Florida: Sandbox of the U.S.?

Q: I’ve heard that Florida’s soils are pretty much all sand. Is that true? If so, how can sand be soil?

Fig. 1. The soils of Florida

A: Many folks have the impression that Florida and its soils are nothing but sand. This is only partially true. Florida actually has a rich range of soils. Each color in Fig. 1 represents a unique soil type in the state.

True, many of Florida’s soils are dominated by sand. These sandy soils are represented by the blues, greens, and purples seen in the Florida peninsula in Fig. 1. More specifically, these soils are dominated by the mineral, quartz, which gives Florida its white sand beaches.

But not all of Florida soils are dominated by sand. The Everglades area in south Florida (Fig. 2), which covers approximately 734 square miles, is dominated by organic soils. These soils are depicted by the maroon color at the southern end of the Florida peninsula in Fig. 1.

And the orange color in the panhandle of Florida indicates soils that have a considerable amount of sand at the surface but also contain a significant amount of clay. Here you will find the red clays commonly associated with Georgia.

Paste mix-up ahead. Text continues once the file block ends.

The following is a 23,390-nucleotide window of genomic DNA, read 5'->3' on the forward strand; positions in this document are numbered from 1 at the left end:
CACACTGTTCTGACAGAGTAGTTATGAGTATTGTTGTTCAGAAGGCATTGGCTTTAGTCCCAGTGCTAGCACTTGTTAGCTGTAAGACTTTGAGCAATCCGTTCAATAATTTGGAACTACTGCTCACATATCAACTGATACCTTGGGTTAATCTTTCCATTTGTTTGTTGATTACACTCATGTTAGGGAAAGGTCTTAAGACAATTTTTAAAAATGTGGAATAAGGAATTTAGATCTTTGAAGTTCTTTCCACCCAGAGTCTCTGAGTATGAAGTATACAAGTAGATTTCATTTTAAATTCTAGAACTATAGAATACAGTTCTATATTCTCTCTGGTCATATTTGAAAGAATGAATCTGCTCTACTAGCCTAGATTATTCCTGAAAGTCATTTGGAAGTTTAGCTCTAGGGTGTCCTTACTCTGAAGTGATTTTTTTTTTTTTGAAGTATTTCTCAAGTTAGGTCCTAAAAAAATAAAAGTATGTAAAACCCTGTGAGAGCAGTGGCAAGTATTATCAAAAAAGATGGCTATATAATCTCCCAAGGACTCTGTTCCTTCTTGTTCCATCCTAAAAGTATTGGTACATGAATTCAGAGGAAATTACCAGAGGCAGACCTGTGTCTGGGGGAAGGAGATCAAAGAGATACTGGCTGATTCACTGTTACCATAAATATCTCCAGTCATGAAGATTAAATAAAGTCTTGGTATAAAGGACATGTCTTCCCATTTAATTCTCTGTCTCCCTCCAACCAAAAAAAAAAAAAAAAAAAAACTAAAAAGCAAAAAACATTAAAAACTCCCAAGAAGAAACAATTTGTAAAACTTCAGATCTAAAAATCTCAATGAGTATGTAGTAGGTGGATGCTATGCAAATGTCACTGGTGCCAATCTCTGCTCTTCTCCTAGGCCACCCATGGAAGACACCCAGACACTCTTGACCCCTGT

Fig. 2. The Florida Everglades are dominated by organic soils. Photo: Kim Seng, flickr.com

Now for the second part of the question: How can sand be a soil? Well, all soils are made up of mineral materials (sand, silt, and clay), organic material (decomposing plant parts), water, and air. In other words, while sand is an important component of soils, it is not the only component that makes a soil.

The white sand you see on Florida beaches is material that was laid down by the ocean over millennia and it’s the canvas upon which Florida soils have been painted. Another question could be: Where did all that sand come from? As the mountains of the southeastern U.S. weathered, rivers carried the minerals (sand, silt, and clay) to the ocean. Ocean currents then deposited these materials under water, where the ocean worked and reworked them.

Eventually, the water of the earth was tied up in snow and ice and sea levels lowered, allowing Florida to become dry land. That is why you can often find shark’s teeth in many Florida surface deposits.

–Answered by Nick Comerford, University of Florida

Have a question for Soils Matter? Post it as a comment below, or email us at soils-matter@soils.org

8 thoughts on “Florida: Sandbox of the U.S.?

  1. In South East Florida (WBP and lower). How deep do you have to dig to get out of sand? What do you hit after sand?


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